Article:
The CGPJ questions the definition of consent and the elimination of sexual abuse in the 'only yes is yes law'

The plenary session of the General Council of the Judiciary (CGPJ) will study the report on the so-called 'law of only yes is yes'and that the speakers have already distributed to the rest of the members. In its proposal, prepared by the members Roser Bach, Juan Manuel Fernández and Pilar Sepúlveda, the body questions some aspects of the rule, among them, the definition made of consent or the absorption of the crime of sexual abuse in that of sexual assault .

As reported by the CGPJ in a statement, the speakers believe it is "unnecessary" to explicitly introduce a definition of consent in the law, which is one of the flags of the coalition government and especially the Ministry of Equality. And they determine it this way because the current Penal Code "is already based on the idea of ​​consent," says the report, advanced by the Ser string. Specifically, the current wording understands that "there will be no" consent when the victim "has not freely manifested by external acts conclusive and unequivocal, according to the concurrent circumstances, his express will to participate in the act."

The text that believes that incorporating it "will not succeed in avoiding secondary victimization" of victims of sexual violence because it "will turn the interrogations towards the way in which they usually give sexual consent to determine the scope of the 'concurrent circumstances'". Furthermore, it considers that drafted in this way "it determines an apparent shift of the burden of proof", since it "seems" that the different elements of the type "should be proven by the defense to exclude typicity", in a way that would put "at risk the principle of presumption of innocence".

The CGPJ report is mandatory, but not binding on the Government, and the Ministry of Equality expected it already in January to later consult the Council of State and be able to send the project to Parliament for March 8, Women's Day, but the delay of the governing body of the judges in delivering their opinion threatens these plans. Sources from the department headed by Irene Montero describe it as "surprising" that the media "are aware of the proposal for the presentation that is going to be debated before the same government that has proposed the project." For its part, the Fiscal Council recently issued its assessment and unanimously endorsed the standard.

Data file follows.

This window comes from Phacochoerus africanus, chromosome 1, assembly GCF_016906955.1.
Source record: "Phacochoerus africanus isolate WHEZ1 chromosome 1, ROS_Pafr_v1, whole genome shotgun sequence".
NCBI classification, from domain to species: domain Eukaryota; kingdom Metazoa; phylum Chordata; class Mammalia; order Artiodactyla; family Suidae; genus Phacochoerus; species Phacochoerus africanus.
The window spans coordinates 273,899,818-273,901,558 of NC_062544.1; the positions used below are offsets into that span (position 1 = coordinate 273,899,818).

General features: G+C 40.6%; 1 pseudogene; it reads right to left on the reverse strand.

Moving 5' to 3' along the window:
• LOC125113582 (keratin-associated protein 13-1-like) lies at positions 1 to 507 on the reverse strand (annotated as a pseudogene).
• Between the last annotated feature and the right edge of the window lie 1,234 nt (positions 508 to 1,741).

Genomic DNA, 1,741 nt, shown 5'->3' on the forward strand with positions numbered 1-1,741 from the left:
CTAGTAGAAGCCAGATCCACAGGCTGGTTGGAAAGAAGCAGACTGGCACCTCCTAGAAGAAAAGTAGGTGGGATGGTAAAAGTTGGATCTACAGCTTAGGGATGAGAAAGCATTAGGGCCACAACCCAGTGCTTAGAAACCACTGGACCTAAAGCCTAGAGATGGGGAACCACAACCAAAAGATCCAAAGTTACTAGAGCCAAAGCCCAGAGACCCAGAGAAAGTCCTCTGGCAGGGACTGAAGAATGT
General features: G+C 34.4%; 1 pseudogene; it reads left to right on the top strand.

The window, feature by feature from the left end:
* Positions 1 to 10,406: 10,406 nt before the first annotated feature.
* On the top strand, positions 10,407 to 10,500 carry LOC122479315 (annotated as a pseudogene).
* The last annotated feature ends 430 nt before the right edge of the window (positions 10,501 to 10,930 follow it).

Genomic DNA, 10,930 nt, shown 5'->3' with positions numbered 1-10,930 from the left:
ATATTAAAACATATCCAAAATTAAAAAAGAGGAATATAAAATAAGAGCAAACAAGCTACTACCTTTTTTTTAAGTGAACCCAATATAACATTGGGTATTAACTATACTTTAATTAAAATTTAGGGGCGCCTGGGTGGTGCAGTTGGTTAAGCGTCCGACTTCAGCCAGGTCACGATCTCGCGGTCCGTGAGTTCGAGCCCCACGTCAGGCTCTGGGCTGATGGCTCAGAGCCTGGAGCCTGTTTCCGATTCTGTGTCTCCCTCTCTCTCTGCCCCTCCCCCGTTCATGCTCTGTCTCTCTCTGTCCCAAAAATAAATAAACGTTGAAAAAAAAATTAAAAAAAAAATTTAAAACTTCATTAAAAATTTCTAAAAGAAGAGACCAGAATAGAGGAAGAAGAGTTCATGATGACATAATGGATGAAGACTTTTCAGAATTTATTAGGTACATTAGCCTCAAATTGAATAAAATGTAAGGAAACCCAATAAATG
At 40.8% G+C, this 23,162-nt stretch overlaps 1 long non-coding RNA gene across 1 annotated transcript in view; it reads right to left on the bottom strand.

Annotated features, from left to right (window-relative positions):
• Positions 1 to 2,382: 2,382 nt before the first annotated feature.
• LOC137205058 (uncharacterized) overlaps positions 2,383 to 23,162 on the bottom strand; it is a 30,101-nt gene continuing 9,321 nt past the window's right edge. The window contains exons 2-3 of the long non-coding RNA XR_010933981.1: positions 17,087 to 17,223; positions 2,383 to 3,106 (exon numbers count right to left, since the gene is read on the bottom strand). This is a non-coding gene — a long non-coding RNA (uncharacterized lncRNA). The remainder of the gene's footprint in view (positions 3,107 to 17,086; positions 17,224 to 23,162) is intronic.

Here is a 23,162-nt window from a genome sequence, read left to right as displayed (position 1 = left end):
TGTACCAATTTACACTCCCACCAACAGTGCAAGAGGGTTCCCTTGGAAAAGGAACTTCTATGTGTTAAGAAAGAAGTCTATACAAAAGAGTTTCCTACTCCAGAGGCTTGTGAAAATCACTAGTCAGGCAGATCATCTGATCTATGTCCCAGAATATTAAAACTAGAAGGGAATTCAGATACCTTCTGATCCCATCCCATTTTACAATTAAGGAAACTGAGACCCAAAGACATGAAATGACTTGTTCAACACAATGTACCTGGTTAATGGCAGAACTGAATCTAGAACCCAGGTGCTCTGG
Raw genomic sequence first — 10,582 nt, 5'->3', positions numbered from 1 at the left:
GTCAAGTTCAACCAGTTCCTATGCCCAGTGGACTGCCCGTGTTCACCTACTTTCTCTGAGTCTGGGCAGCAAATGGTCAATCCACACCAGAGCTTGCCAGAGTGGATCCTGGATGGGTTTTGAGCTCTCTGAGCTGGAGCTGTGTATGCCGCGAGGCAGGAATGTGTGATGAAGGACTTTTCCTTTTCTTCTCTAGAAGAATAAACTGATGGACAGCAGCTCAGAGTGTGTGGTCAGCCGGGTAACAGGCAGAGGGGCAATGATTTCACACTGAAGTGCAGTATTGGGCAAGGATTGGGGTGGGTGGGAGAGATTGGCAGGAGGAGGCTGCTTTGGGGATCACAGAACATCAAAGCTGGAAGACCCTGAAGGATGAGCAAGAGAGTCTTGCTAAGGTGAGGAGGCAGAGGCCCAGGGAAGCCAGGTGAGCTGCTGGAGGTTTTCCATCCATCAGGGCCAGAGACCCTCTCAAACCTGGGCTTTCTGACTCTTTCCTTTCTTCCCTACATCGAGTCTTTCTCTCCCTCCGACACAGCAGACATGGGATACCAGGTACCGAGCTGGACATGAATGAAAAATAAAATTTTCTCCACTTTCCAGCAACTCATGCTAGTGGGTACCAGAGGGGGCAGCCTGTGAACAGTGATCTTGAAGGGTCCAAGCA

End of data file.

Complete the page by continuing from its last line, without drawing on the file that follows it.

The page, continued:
Distinction between aggression and abuse

The idea of ​​the Organic Law for the Comprehensive Guarantee of Sexual Freedom, which underwent last minute changes after objections and contributions made by other ministries, such as Justice, is to adapt to the Istanbul Convention, which requires that the regulation of sexual offenses are based on consent and not on other elements. Currently, for sexual assault to occur, violence and intimidation are required, while if these requirements are not met, the act is considered abuse. The new law ends this difference, so that any act without consent will be considered sexual assault.

The primary objective of the reform is to prevent a violation in which there is no explicit violence or intimidation, but rather environmental, from being considered abuse, as happened in the first two sentences of the case of 'La Manada', which opened the debate on the topic. Both rulings considered that it was a sexual abuse, but finally the Supreme Court ruled in July 2019 that it had been a sexual assault, considering that the attack had taken place in a "real intimidating scenario" for the victim.

However, the CGPJ report calls into question the absorption of the crime of sexual abuse in that of aggression, as proposed by law, because it considers that "it may have an effect of unprotecting the victims" because "for the perpetrator of the crime It will not have major consequences to use a commissive means more harmful than another of less intensity. To avoid this, it would be necessary to foresee an aggravated form of sexual assault when there is a particularly harmful commissive means (clearly, with violence, with threats), imposing the penalty in half higher". Something that, in practice, would be very similar to the current distinction between assault and abuse.

All in all, the norm proposes as aggravating, and therefore, applies more penalty to the fact that the sexual assault is "preceded or accompanied" by extremely serious violence, acts that are particularly degrading or humiliating, or cause harm. to the victim. And it also includes an attenuated type that the judge may apply "taking into account the minor entity of the fact", a precept that for the CGPJ "suffers from imprecision and lack of exhaustiveness" because it leaves "a very wide interpretive margin" to the magistrates.


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